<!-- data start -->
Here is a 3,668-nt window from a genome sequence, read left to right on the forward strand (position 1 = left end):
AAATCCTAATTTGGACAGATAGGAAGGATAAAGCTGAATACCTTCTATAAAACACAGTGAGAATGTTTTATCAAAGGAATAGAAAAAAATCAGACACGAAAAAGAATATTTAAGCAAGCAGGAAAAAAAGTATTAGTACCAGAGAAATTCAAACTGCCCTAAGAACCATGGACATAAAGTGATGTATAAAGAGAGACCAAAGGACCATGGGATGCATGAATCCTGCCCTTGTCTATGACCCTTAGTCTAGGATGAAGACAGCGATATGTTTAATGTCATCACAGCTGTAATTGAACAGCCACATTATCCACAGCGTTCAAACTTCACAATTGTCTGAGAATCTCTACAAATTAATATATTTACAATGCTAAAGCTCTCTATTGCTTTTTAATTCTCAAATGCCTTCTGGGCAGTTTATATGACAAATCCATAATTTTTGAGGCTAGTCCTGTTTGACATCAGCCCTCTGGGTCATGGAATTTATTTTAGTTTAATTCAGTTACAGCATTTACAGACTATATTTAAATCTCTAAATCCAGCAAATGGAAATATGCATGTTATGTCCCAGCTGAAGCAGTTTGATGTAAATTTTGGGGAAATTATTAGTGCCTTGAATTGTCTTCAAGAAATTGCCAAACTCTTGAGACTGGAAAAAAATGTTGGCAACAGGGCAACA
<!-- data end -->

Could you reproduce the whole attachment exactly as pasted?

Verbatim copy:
Here is a 3,668-nt window from a genome sequence, read left to right on the forward strand (position 1 = left end):
AAATCCTAATTTGGACAGATAGGAAGGATAAAGCTGAATACCTTCTATAAAACACAGTGAGAATGTTTTATCAAAGGAATAGAAAAAAATCAGACACGAAAAAGAATATTTAAGCAAGCAGGAAAAAAAGTATTAGTACCAGAGAAATTCAAACTGCCCTAAGAACCATGGACATAAAGTGATGTATAAAGAGAGACCAAAGGACCATGGGATGCATGAATCCTGCCCTTGTCTATGACCCTTAGTCTAGGATGAAGACAGCGATATGTTTAATGTCATCACAGCTGTAATTGAACAGCCACATTATCCACAGCGTTCAAACTTCACAATTGTCTGAGAATCTCTACAAATTAATATATTTACAATGCTAAAGCTCTCTATTGCTTTTTAATTCTCAAATGCCTTCTGGGCAGTTTATATGACAAATCCATAATTTTTGAGGCTAGTCCTGTTTGACATCAGCCCTCTGGGTCATGGAATTTATTTTAGTTTAATTCAGTTACAGCATTTACAGACTATATTTAAATCTCTAAATCCAGCAAATGGAAATATGCATGTTATGTCCCAGCTGAAGCAGTTTGATGTAAATTTTGGGGAAATTATTAGTGCCTTGAATTGTCTTCAAGAAATTGCCAAACTCTTGAGACTGGAAAAAAATGTTGGCAACAGGGCAACA